If you’re consistently late in invoicing, delays will accumulate, leading to confusion and backup in your client’s accounts payable department. Without a formalized process for invoicing, it can be easy to forget steps (or forget to invoice at all) when it comes to getting clients to pay.
Look for an automated solution that can eliminate guesswork and help you invoice regularly, on time and with minimal administrative headache. Some invoicing apps allow you to create and send an invoice in less than a minute directly from your mobile device.
Be sure you invoice as soon as the work is completed, and try to coordinate with client’s accounting schedules. Some companies cut checks only once a month, so if you can align your invoicing to that process, you’re more likely to get paid in a timely manner.
Editor’s note: Organize your finances all from one convenient location with GoDaddy Online Bookkeeping. Bonus, you can create, send and track invoices in a matter of minutes.
5. Send regular reminders
Sometimes, clients do simply forget, so it helps to be a bit of a squeaky wheel. Keep careful track of all your due dates and set reminders for yourself to follow up if dates pass with no payment. Send a duplicate of the invoice in an email so a client who might have forgotten doesn’t have to rifle through old emails or files looking for the first copy you sent.
Your automated invoice processing app should allow you to send an official reminder a few days or a week before the invoice’s due date. Some apps will even do this automatically if you set them to do so, allowing you to build the template and designate the “tone” of reminders for getting clients to pay.
6. Maintain regular and friendly relationships
It’s easy for clients to ignore service providers they don’t know well. Cultivate a friendly relationship with your client contact and exchange regular messages. Send holiday greetings, connect through LinkedIn and respond to some of their posts. Use multiple communications channels to make your relationship more personal, recommends Gauri Sharma writing for Forbes:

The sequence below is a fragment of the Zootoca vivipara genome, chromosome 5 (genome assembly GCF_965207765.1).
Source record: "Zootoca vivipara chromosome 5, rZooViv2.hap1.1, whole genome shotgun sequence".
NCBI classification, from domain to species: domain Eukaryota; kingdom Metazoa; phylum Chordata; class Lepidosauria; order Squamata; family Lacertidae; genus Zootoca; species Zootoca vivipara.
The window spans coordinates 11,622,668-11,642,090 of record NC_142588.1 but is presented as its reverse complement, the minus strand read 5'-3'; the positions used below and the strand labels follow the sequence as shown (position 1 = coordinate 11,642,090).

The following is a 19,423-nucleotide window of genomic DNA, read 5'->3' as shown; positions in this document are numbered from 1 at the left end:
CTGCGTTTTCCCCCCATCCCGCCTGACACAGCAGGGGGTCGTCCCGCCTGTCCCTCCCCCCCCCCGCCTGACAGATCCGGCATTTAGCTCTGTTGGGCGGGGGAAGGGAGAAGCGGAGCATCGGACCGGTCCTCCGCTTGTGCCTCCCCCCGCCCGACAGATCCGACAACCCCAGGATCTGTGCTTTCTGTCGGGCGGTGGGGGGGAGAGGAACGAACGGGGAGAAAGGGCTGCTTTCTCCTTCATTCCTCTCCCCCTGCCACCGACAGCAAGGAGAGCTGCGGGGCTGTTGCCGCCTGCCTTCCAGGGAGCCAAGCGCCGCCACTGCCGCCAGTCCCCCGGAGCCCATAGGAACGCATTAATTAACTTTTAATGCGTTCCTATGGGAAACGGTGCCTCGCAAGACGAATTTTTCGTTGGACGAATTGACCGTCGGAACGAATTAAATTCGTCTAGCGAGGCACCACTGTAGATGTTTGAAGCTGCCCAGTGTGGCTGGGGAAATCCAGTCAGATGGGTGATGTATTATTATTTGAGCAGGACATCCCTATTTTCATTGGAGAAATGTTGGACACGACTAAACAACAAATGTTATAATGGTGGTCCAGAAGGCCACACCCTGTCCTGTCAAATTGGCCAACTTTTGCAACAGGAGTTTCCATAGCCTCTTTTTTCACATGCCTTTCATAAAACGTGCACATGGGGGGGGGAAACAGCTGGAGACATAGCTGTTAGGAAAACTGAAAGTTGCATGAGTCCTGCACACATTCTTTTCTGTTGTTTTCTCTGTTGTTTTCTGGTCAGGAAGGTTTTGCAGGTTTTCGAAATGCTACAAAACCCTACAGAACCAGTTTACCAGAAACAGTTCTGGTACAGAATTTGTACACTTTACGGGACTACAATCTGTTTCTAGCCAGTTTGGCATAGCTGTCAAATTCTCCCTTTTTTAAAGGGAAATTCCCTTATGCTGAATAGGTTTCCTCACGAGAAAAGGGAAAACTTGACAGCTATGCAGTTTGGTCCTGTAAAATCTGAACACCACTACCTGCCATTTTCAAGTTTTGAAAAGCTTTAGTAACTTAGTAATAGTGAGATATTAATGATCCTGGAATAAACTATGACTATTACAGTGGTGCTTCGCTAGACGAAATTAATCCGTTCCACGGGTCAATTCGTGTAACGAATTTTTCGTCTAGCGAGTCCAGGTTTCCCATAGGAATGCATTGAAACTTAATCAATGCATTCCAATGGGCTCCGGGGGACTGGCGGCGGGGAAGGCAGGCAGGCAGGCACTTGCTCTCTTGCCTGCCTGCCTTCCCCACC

“Despite its prevalence in business today, email communication can often be misconstrued, especially during stressful situations, if senders and recipients do not know each other well. Use other channels to help shed light on who you are.”
7. If all else fails, mention legal action
If you’ve tried all other means and still stressed about getting clients to pay, find out why. Were they displeased with the work? Is your contact on medical leave? Is the company about to go under? Your actions will be different depending on the cause of the unpaid invoice. If there’s no way around it — you’ve approached another contact with your invoice and still gotten no traction — it might be time to inform the client you’re pursuing legal action.
It should be used as a method of last resort, because it will likely cause bad feelings.
The good news is that small claims court, a state-based process for civil litigation for relatively small amounts (a maximum between $2,500 and $10,000, depending on the state) is easier than ever to file. Many states now have an online process, and often simply the notification of a small claims process against them will motivate a delinquent client to pay up.
Hopefully these seven tips will help you when it comes to getting clients to pay for your services. Just remember to troubleshoot in advance, communicate regularly, and be friendly — but don’t be afraid to take stronger action if needed. Good luck!